The Homer, a Galaxy Class III, FTL Cruiser, was carrying a traveling theatrical ensemble of the Sappho Guild: Words without Borders, on an eight-week voyage within the Milky Way Galaxy. The ensemble’s manager, Chester Dupont and Emil Douser, the production liturgist, were accompanied by an abbreviated compliment of production staff, actors and volunteers. Aboard a space vessel, crew members typically are multi-skilled–benefiting the ship as well as themselves, and the members of the theatrical group were no exception. The two theatrical volunteers, Avril Metaxas and Blair Delaware –both trained pilots–were also members of the Bridge crew–pulling six-hour shifts between destinations.
Avril Metaxas was an aspiring writer/director and, with Blair’s help, demonstrated her idea of interactive theater which she hoped would draw in larger audiences. In the first chapter, “Somewhere near Tau Ceti”, Avril staged a bogus murder in the Zero G Lounge which inexplicably contained real remains of a horrific carnage of what could only be multiple victims. Who the victims were was as much a mystery as who perpetrated the bloodbath. Security Marines were on high alert while ship’s Captain Pujari and Security investigated the incident. Avril was the primary suspect and was under house arrest.
That same night, Avril and Blair were barely on time for their shift. Blair sat in the Pilot’s chair while Avril took her place at Navigation, with a Security Marine sitting close by. Blair engaged thrusters and slowly moved the immense ship out of docking. Once clear of the space station, Ubuntu, the officer sitting in the Captain’s chair, nodded to Avril who entered the navigation commands and Blair put the pedal to the metal. Within a few minutes they were speeding out into Void Space, sacrificing FTL for a precarious–albeit, necessary, shortcut–skimming the marginal reaches of the Void. They were in a hurry to rendezvous with the fugitive space station, Archimedes–Chester and Emil having promised the exiled crew and their families an evening of Shakespeare and Beowulf, in the traditional format. Only, they never made it.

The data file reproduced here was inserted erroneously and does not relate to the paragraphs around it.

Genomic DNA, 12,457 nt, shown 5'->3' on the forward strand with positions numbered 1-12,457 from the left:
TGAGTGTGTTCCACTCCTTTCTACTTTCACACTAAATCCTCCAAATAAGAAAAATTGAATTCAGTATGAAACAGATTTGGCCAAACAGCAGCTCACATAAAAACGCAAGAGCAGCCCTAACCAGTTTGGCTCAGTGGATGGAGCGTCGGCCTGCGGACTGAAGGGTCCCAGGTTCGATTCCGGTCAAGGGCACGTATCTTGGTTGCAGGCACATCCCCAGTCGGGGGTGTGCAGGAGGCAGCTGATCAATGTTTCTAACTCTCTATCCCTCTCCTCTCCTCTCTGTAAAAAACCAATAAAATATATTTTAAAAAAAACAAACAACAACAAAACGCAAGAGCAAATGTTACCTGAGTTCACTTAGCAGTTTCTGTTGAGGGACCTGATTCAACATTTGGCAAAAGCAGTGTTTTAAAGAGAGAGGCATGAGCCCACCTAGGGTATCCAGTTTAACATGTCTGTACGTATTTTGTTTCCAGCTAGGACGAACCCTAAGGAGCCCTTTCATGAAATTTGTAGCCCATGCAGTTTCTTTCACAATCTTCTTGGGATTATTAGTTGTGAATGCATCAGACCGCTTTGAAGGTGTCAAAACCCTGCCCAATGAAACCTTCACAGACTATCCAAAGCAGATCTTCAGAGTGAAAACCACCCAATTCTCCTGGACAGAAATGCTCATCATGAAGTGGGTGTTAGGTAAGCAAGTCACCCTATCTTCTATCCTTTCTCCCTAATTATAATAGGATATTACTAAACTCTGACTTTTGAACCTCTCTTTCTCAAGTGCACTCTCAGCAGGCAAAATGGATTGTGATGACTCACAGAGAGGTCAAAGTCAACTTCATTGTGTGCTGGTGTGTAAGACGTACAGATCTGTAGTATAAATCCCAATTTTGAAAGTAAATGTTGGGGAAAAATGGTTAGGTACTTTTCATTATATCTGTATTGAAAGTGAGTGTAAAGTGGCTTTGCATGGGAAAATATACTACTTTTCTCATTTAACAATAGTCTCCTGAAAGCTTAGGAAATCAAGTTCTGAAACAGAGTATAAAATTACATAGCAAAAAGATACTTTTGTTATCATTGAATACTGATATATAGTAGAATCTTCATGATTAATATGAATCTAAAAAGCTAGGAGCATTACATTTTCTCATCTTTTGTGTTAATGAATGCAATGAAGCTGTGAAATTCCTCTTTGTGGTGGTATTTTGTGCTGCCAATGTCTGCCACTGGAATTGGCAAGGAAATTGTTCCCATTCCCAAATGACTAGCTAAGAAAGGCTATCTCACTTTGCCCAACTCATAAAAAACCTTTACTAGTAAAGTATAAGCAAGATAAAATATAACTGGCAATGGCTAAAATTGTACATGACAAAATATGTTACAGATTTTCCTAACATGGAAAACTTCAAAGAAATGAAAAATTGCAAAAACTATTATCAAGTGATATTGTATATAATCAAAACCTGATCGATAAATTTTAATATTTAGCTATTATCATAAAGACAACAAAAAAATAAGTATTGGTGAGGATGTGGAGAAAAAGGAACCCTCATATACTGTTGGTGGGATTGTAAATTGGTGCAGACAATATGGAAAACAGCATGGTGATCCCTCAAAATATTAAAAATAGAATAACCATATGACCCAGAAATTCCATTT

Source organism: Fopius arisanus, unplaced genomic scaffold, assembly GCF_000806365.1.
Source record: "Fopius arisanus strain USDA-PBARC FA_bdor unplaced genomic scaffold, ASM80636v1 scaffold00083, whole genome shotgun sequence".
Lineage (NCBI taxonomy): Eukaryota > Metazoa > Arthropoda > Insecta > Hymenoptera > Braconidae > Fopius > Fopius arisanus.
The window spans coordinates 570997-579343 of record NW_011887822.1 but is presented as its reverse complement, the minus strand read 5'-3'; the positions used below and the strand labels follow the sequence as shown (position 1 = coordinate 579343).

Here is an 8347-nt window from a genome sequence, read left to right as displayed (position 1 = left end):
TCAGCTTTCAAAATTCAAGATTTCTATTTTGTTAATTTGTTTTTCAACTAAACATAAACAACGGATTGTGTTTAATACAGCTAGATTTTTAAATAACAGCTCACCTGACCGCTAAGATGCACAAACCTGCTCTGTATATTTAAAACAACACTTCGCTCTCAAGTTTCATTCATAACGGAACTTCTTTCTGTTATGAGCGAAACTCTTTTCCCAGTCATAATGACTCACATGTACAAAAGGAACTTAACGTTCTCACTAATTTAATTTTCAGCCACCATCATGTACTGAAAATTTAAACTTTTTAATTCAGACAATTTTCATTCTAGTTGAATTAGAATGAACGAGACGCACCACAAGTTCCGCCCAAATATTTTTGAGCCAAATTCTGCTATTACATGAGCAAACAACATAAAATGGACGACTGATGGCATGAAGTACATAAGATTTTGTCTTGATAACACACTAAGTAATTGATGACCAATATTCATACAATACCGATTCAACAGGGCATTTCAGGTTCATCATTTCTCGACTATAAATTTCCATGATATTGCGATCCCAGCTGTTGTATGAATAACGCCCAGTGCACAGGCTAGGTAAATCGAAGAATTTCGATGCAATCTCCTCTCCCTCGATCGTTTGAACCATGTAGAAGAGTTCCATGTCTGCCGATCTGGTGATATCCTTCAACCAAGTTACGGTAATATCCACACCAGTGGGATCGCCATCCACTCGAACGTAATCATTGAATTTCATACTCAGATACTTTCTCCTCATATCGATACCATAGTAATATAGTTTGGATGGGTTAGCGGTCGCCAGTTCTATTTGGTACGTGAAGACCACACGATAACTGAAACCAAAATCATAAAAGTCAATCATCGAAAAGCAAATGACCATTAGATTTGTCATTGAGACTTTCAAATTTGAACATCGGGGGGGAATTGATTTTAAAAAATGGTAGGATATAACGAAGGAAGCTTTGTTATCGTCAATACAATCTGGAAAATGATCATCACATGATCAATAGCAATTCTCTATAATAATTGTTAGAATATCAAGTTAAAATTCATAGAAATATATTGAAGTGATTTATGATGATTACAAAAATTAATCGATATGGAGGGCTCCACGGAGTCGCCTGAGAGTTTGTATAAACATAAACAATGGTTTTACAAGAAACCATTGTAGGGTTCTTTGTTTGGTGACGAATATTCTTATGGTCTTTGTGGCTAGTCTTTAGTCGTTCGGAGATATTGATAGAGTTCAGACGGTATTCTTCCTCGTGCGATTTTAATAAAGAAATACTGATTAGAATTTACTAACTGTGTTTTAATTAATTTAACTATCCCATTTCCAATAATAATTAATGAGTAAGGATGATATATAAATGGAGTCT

Twenty-four lifeboats were located by beacon just outside Void Space–only 8 per cent of the available boats–by the Mining Tug, Jimmy Durante. The survivors from the Homer consisted of some crew, ensemble members, and all but five of the casual passengers. The gory remains of the five absent passengers were in cold storage aboard the missing ship–assuming the ship was not destroyed. Among the survivors was a young couple: Cosmo Soucier and Cybil Harangue–two production artists new to the ensemble. When questioned, the couple insisted that they knew nothing about the reason for the evacuation, because they were engaged in sex in the Zero G Lounge for several hours–until the time they felt the ship shudder and heard a concussive “boom” like the breaking of the sound barrier–which of course does not occur in Outer Space. It was soon after that the couple exited the lounge and joined the herd of people in the gangway running to the lifeboat bay. What struck the couple as peculiar, was the complete absence of alarms sounding or ship-wide announcements.
Cosmo believed in the ancient saying “where there’s smoke, there’s fire” and confided to the Tug Captain that he put his faith in smoke, and joined the fleeing passengers. They got into a lifeboat that was fifth in the launch sequence. Outside, away from the Homer they saw the majority of the bay doors still open and the lifeboats sitting dormant–not even in prelaunch mode. Then the ship visibly shimmered under a shower of multicolored rain, and disappeared behind a triangle or pyramid of intense, blue light. The rest of the survivors were interviewed and each one had a different experience. However, they all agreed on one major point: the description of how the Homer disappeared.
Aboard the Jimmy Durante, Cybil and Cosmo were standing in the port side observation deck looking out into space. Cosmo reflected on what Cybil meant by saying that she hoped Blair was right and they would see the ship and everyone on board sometime in the future. Cybil glanced at Cosmo and thought it was a shame she couldn’t keep him. Cybil did not feel a pinch of guilt for her role in the scheme aboard the Homer. She only regretted having to eliminate Cosmo because he was one of the few human males who could keep up with her appetites. He just knew more than she was comfortable with him knowing. Anyway, Cybil saw a couple of human males on the Tug who looked promising.
Inspiration Monday: Faith in smoke at Be Kind Rewrite
Prompts: Faith in smoke, sound barrier, multicolored rain, pinch of guilt, the speed of smell
Word Count: 754
Thanks and more thanks to Stephanie Orges at Be Kind Rewrite for hosting Inspiration Monday, every week, week after week, after week,….You are appreciated.